HTTPS-based attacks soar over 300%

Https attacks on the increase

Attacks using the encrypted HTTPS protocol rose threefold over the last year as online criminals get more sophisticated, said security company ZScaler in a report released today.

The State of Encrypted Attacks 2021 report found that as the adoption of HTTPS increases, attackers are using it to cloak their activities and blend in with other traffic.

HTTPS is the encrypted version of the Hypertext Transfer Protocol (HTTP), which is the transfer protocol for web sessions. Browsers use it to communicate with websites, protecting traffic from local snoopers. The major browsers now warn users when they are visiting non-HTTPS sites.

Technology companies got the brunt of it, suffering from a 2,344% rise in HTTPS attacks. Retail and wholesale companies saw an 841% increase.

The report noted a drop in HTTPS-based attacks against healthcare companies and government organizations, which it attributed to increased scrutiny by law enforcement.

The types of attacks launched over HTTPS are also changing rapidly. Cryptomining and cross-site scripting attacks are dropping off just as other types of attacks rise dramatically.

Malware (including ransomware) grew by 212% and was the most prevalent type of attack. Nine in ten attacks via HTTP involved malware. It was followed by ad spyware, which grew the most, at 435%, followed by browser exploits.


Prevent fraud and phishing attacks with DMARC

How to use domain-based message authentication, reporting, and conformance for email security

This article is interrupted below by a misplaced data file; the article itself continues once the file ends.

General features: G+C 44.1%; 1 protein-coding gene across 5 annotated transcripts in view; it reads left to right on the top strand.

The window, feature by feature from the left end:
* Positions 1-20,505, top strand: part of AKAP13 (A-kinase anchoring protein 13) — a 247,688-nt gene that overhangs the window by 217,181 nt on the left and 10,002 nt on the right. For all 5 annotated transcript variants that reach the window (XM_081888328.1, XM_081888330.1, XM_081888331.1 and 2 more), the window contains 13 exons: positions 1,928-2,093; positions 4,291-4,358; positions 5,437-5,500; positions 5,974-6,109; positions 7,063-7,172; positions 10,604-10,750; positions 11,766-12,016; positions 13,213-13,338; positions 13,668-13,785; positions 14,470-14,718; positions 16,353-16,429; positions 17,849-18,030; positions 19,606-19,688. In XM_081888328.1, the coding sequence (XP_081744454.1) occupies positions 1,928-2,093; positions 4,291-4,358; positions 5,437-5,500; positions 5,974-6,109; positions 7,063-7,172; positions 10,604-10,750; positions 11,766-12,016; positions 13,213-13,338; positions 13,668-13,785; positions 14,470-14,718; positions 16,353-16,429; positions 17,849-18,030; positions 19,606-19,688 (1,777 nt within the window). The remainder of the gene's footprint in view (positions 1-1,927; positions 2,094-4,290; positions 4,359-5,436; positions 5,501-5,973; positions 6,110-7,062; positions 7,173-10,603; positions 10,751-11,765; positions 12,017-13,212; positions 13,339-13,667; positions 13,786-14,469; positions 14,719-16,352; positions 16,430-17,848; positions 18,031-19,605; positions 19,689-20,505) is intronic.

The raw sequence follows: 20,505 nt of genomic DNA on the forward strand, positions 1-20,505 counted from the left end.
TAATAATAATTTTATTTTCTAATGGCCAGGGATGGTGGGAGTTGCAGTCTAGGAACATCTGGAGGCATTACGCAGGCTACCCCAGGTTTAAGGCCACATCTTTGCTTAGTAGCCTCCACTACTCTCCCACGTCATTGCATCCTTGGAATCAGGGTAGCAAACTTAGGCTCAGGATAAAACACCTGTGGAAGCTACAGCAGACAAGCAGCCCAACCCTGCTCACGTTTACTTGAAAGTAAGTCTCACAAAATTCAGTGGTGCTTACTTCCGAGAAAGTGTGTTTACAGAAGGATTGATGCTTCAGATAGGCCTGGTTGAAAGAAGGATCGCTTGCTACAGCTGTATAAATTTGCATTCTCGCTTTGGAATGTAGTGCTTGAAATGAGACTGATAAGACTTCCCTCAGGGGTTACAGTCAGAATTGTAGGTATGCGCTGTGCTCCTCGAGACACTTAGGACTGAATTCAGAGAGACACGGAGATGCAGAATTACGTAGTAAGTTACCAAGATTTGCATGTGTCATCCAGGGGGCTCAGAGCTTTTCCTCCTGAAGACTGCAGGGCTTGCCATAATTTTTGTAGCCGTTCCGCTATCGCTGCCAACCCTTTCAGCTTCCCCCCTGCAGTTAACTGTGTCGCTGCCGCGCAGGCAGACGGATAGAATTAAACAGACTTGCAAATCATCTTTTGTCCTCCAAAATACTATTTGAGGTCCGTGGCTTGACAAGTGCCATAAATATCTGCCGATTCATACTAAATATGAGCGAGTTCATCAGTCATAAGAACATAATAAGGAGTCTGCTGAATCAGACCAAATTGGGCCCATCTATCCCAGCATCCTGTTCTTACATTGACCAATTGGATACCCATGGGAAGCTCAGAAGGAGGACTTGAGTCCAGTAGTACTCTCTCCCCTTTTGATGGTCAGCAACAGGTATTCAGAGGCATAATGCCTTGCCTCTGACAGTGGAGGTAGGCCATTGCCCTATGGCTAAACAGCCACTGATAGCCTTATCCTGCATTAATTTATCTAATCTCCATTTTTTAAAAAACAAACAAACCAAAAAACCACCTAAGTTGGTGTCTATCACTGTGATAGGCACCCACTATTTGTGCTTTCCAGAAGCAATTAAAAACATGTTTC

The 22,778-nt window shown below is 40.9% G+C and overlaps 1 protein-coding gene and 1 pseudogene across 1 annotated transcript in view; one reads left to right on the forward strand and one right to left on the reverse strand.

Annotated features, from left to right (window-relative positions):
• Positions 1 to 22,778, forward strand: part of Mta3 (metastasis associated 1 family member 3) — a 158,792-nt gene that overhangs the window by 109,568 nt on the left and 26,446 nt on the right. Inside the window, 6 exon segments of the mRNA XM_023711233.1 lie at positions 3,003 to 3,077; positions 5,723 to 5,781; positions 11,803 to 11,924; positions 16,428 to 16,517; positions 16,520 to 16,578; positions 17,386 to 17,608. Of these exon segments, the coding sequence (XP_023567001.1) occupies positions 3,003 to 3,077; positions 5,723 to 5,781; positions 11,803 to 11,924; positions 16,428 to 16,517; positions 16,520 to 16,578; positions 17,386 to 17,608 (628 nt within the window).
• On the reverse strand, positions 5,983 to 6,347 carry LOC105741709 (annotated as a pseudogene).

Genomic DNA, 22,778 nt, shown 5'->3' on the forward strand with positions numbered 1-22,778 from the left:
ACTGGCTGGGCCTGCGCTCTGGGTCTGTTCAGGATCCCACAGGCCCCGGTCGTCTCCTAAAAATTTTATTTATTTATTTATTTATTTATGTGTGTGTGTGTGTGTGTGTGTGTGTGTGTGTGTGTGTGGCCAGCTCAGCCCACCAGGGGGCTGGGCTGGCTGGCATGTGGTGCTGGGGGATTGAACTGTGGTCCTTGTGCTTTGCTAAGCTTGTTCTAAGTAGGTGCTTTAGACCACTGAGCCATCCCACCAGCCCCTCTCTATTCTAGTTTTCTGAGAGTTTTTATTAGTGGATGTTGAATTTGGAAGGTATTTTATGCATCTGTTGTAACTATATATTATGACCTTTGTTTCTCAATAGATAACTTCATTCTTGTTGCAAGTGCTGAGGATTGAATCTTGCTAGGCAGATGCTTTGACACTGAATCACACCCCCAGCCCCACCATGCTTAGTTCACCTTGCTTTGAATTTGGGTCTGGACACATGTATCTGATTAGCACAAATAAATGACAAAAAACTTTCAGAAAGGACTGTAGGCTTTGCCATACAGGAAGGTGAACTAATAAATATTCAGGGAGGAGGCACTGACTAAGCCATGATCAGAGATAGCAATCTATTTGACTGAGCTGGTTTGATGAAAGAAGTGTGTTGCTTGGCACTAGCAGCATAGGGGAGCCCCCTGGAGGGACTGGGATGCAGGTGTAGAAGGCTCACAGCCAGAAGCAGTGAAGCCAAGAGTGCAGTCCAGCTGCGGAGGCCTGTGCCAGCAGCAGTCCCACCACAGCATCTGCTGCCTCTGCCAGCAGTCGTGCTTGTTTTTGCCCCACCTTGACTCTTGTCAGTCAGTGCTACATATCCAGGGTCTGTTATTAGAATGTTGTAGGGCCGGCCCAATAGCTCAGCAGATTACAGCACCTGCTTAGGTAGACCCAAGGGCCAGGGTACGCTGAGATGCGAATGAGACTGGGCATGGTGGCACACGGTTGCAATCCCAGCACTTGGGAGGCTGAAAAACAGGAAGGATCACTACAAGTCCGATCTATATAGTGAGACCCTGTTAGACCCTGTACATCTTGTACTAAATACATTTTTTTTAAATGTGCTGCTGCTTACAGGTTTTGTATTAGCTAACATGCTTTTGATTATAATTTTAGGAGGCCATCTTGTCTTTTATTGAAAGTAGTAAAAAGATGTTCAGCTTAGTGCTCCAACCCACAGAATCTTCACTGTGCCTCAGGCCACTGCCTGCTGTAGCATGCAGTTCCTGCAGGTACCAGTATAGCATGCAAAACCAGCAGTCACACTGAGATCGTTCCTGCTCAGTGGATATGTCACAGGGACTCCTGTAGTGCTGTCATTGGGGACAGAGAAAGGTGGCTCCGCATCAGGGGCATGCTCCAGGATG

Phishing, a common infection route for ransomware attacks, grew by 90%, driven by attacks launched through legitimate services. Microsoft 365 was by far the most common attack vector for phishers, as criminals can host credible-looking credential-harvesting sites and malicious files on this service.

Attackers also use HTTPS to target web applications with attacks including credential stuffing, where they try to log into applications using a collection of stolen logins. Attackers interacted with almost 70% of HTTPS-based web-facing applications, the report warned.

Zscaler said that companies should inspect their HTTPS packets to analyze their activities and gain visibility into attacks.

Danny Bradbury

Danny Bradbury has been a print journalist specialising in technology since 1989 and a freelance writer since 1994. He has written for national publications on both sides of the Atlantic and has won awards for his investigative cybersecurity journalism work and his arts and culture writing. 

Danny writes about many different technology issues for audiences ranging from consumers through to software developers and CIOs. He also ghostwrites articles for many C-suite business executives in the technology sector and has worked as a presenter for multiple webinars and podcasts.